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The New Fall Season Thanksgiving Roundup

It's Thanksgiving week in the states, and time to talk about what has turned out to be a disappointing fall season. I will avoid the predictable comment about turkeys.

We covered several premieres this fall, and there was only one show that we decided to take on and review every week. That's kind of sad. I was really hoping I'd fall in love with something new, since this is Smallville's last season and I have a reviewing slot opening up soon. Oh, well.

With Josie's and Dimitri's help, here is a rundown of the new fall season, such as it was. We're using a new rating system created by Dimitri: WATCH IT, SKIP IT, or catch it when there's nothing else on but a Simpsons rerun of an episode you think you might have seen before but they've all started to meld in your mind and just how many times has Marge discovered she had a gambling problem anyway, if they're going to recycle plots, how can I be expected to keep up, oh, wait this isn't the Simpsons, it's Family Guy (CATCH IT WHEN THERE'S NOTHING ELSE ON for short).

And the winner is...
The Walking Dead

Isn't it interesting that the best new show this fall is a zombie apocalypse on AMC? There's a lesson in there for the networks. Will they absorb this lesson? I don't think so. Anyway.

The pros: I really enjoy end-of-the-world stories, but let's face it, they usually suck. The Walking Dead does not suck. It's exciting, intense and character-driven. The end of the world and the zombies themselves are used beautifully as the basis for a story about survival, humanity and morality, and they're not going for the predictable. The lead, Andrew Lincoln as Rick, is definitely the guy I would vote for as The Man I Would Most Want to Be With During a Zombie Apocalypse.

AMC, a network previously known for showing censored old movies, has become the home of exceptional original television: Mad Men, Breaking Bad, and now The Walking Dead. They are cornering the market on quality, and I applaud them. Seriously. I didn't even notice that Rubicon didn't work out.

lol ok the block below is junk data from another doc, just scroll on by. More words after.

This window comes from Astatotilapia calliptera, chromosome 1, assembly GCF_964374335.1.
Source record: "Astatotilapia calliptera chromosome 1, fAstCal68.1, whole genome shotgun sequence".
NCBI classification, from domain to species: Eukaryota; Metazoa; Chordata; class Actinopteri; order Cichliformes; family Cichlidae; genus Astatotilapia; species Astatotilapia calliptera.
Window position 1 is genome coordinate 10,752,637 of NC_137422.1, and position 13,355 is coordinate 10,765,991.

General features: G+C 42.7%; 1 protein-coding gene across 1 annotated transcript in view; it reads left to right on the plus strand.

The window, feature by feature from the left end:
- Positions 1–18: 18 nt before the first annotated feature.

The cons: Only six episodes? Six? That's it? The Walking Dead has wowed the critics (including us) and has already been renewed, so we're getting a second season. But unfortunately, we'll have to wait for it.

The verdict: WATCH IT. Don't miss this one, genre fans. I'm happy to report that we're reviewing this show, and I'm proud to have it on the site.

The Event

As I mentioned in my review of the pilot episode, I am leery of any new high concept show with a convoluted plot that bills itself as 'the new Lost'. By trying to emulate the complexity of Lost, they run the risk of never finding their own identity. I was disappointed in the pilot, mostly because the jumping around in time thing was stupid and confusing.

The pros: It's gotten more interesting as the weeks have progressed, and I'm happy to report that they're no longer subjecting us to fifteen time periods at once, meaning the flashbacks are much easier to follow now. And there seems to be a new science fiction element added every week, which is good because I'm all about the science fiction elements. I'm still watching this show, although I'll admit it tends to sit on my DVR a long time. (It's sitting there now, as I type.)

The cons: I have yet to connect strongly with a single character on this show. I've recently started sort of liking undercover alien agent Simon Lee (Ian Anthony Dale) and government-bigwig-with-a-tragic-past Blake Sterling (Zeljko Ivanek), probably because they've gotten some interesting character arcs. But the two cute young leads, Shawn and Leila (Jason Ritter and Sarah Roemer), have *not* gotten interesting character arcs, and they both leave me cold; I just don't care about them. And when you don't care about the two cute young leads, that's not good.

The Verdict: CATCH IT WHEN THERE'S NOTHING ELSE ON. It was announced recently that The Event will be going on a long hiatus while its network uses its timeslot to promote another show. This is a harbinger of doom, people; it's giving me FlashForward vibes. So I would advise not getting too attached to this show.


I almost didn't bother including Undercovers, since it's already been canceled. But I'd already written most of this section before the cancellation was announced, and why waste several perfectly good paragraphs?